Cognitive Science Lunchtime Talk
Maggots are Delicious, Sunsets Hideous: False, Or Do You just Disagree? Data on Truth Relativism about Judgments of Personal Taste and Aesthetics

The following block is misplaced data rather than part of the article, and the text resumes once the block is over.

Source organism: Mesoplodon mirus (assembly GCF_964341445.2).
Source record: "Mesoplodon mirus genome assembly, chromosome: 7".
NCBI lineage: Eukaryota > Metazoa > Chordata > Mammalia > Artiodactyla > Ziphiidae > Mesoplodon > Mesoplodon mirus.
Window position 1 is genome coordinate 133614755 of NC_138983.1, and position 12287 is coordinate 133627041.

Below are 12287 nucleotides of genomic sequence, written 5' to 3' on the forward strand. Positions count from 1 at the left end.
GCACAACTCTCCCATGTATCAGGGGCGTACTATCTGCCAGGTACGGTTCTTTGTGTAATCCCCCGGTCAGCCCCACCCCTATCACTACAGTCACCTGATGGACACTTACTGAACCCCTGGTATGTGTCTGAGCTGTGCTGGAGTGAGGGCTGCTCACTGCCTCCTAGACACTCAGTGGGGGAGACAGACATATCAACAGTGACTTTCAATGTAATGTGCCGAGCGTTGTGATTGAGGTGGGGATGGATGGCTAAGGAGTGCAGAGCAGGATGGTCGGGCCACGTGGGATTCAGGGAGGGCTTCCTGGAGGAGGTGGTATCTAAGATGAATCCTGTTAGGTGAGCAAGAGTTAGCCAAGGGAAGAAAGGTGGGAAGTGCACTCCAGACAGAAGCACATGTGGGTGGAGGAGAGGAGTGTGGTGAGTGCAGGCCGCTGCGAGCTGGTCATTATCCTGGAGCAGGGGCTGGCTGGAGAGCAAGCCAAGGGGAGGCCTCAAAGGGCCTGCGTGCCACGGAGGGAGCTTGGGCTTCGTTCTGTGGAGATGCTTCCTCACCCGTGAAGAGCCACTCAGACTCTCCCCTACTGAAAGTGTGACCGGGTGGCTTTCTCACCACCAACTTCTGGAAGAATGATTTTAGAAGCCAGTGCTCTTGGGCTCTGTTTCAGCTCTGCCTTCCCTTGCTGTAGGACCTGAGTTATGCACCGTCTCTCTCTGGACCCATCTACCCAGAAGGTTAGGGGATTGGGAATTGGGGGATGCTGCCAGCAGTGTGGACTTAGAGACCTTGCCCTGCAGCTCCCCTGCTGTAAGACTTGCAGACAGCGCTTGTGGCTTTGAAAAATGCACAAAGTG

Semantic theorists typically take genuine disagreement between judgments in a given domain to show that such judgments have contradictory contents—contents that cannot both be true. Many try to accommodate the comparative subjectivity of certain evaluative judgments, like those of taste and aesthetics, but most semantic theories in this domain (including objectivism, contextualism, truth relativism, and modern versions of expressivism) are primarily put forward on the basis of their ability to explain the purported contradiction datum. I present results from three new experiments, however, showing that while most people think they can disagree about matters of taste and aesthetics, this is not because they think these judgments contradict. The supposed datum with which many semanticists would motivate their theories is in fact no datum at all. These results further suggest that many people doubt whether judgments of personal taste and aesthetics are so much as truth-apt in the first place.